Preverbal Trauma: Dr. Robert Scaer Weighs In

Check out these quotes below about preverbal trauma from  the book The Trauma Spectrum: Hidden Wounds and Human Resiliency by Dr. Robert Scaer, a neurologist with almost forty years experience in the field of physical rehabilitation. Preverbal trauma is a field about which relatively little is known. While technology can do amazing things, such as keep a one-pound ‘micropreemie’ alive, we do not fully understand the negative repercussions of such radical interventions.


“Until the mid-1980s, medical science indeed considered the preverbal period of human development to be one of a primarily reflexive, noncognitive state of awareness of the environment. . . . the infant brain was felt to be resilient and plastic: It could tolerate injury much better than an adult because it was not fully formed” (99).

“We have found that . . . [t]he brain of the infant, and for that matter the fetus, is also exquisitely vulnerable not only to physical insult but also to pain, experiential trauma, and variations in the intensity of the bond between mother and infant, even the emotional equanimity of the mother while the fetus is in utero” (100).

“I was taught in medical school that . . . infants probably had a markedly diminished or absent perception of pain . . . . The screams of infants that I circumcised or stuck with needles to obtain blood, however, did not seem to support this medical assumption. These beliefs–that infants were not sentient, did not feel pain as much as adults, and, in any event certainly would have no memory for the negative events–permeated my early medical training” (101).

” . . . exposure of the fetus to the stress-related hormones of the distressed mother is likely to alter the infant’s adaptive capacity to further life stress. . . . exposure of the fetus to stress, including that derived from the mother, is a significant factor in the susceptibility of the infant to the later development of many diseases, especially heart disease and diabetes” (107).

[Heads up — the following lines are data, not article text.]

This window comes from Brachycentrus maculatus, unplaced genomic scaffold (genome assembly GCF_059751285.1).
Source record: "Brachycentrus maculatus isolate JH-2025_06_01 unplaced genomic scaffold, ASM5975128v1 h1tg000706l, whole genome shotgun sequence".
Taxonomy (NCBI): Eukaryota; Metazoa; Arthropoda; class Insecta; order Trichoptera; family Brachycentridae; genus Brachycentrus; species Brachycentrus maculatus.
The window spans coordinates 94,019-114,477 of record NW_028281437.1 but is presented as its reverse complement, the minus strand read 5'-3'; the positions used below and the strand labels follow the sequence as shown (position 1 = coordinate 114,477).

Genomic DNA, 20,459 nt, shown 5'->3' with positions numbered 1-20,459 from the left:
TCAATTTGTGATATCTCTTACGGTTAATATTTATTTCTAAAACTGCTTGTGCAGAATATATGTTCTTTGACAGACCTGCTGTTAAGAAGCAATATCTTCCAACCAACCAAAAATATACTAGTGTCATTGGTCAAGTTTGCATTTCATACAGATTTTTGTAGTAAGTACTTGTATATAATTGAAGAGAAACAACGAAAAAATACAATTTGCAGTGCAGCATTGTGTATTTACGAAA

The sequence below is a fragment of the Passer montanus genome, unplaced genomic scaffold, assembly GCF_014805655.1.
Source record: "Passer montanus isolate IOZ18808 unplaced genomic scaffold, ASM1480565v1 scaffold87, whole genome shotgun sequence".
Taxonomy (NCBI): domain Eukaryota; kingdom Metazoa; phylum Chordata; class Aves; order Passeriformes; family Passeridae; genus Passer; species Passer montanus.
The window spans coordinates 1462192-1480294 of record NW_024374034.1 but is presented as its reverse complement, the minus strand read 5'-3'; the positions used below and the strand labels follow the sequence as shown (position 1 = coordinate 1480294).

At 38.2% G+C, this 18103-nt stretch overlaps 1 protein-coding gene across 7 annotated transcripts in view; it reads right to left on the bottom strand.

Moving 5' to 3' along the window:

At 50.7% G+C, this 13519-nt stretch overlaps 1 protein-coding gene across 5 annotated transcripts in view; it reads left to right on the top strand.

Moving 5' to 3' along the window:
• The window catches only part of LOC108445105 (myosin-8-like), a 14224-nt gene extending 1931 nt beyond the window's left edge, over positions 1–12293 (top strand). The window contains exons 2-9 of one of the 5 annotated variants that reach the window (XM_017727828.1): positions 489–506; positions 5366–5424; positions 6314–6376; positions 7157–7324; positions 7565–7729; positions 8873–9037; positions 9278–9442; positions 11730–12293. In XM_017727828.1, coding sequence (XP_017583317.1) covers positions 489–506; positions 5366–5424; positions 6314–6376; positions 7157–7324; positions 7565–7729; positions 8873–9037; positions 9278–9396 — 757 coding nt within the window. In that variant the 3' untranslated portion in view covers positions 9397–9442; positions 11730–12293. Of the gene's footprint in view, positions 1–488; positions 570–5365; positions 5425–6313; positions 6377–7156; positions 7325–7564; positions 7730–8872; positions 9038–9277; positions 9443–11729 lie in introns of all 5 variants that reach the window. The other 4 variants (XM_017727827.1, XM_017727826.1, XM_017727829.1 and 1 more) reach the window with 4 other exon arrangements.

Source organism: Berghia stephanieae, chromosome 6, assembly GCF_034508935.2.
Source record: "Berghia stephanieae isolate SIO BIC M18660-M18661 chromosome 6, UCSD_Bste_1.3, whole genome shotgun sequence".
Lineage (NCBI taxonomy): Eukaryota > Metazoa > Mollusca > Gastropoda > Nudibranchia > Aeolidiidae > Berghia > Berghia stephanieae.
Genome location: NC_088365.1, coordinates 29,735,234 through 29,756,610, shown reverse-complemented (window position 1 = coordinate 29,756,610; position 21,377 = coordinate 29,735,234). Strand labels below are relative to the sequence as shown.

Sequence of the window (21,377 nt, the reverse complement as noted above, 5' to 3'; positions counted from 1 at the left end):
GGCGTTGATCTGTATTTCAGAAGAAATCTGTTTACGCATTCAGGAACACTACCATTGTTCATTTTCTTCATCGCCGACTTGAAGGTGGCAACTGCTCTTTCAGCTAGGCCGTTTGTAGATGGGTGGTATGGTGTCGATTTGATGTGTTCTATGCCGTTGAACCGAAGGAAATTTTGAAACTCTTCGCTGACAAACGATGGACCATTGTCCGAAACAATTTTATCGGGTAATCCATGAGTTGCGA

“Vohr and colleagues . . .  concluded that ‘extremely low birth weight infants are at significant risk for neurological abnormalities, and developmental and functional delays’ . . . . One must conclude that in the specialty of neonatal care, science may have outstripped our society’s ability to deal with the complications and negative outcomes created by its expertise” (109-110).

Had the doctors considered the negative somatic, neurological, and emotional outcomes of my pyloric stenosis surgery at twenty-six days young–the consequences of intubation while awake, incision while paralyzed and aware, and the separation of baby and mother?  Are these types of actions ethical if the infant and the family cannot get the personal, social, and medical support they need to address critical issues that arise as the baby grows up? I’m weighing in: Physical survival should not be the only criteria in saving a baby’s life. Quality of life is equally important. Preverbal trauma is a reality, people. What’s it going to take for the field of medicine to wake up?

0 Responses to Preverbal Trauma: Dr. Robert Scaer Weighs In

  1. Thank you, Wendy, for feeding some more of Dr Robert Scaer’s work into your posts and into your comments on my work.
    These excerpts are so valuable and underline, as he and you say, that whilst medical and other sciences can do amazing things, it is too often very clear that very few practitioners are aware (or even questioning) the longer term personal and other costs of their “miracle working”.
    Sadly, many of us humans love adulation and quick fixes more than learning about and considering our duty of care.
    My pyloric stenosis surgery was probably life-saving from what I have read; my parents were too unaware and closed to help me on that one. But on the same basis, your surgery was quite likely not vital to saving your life, and far more damaging and disruptive to your family than mine. About 80% of babies at the age you were (almost 4 weeks) respond to medical therapy, a fact that was commonly known in 1952. Atropine treatment takes longer than surgery, and while it also needs careful application it has no known long-term effects.
    Would that parents of PS babies and the medical profession had been more aware of their choices.

  2. Absolutely! I have tears from reading what you said about the possibility that medical treatment really may have worked for me and saved me from the horrible trauma of surgery. You are a sage when you say that we humans like the quick fix rather than a deeply thought-through solution that has taken the long-term effects into consideration. I love that phrase you used: “the longer term personal and other costs of their ‘miracle-working.'” Indeed, medical “miracles” are often a mixed bag. I’m glad you liked the quotes and think they will be helpful to others.

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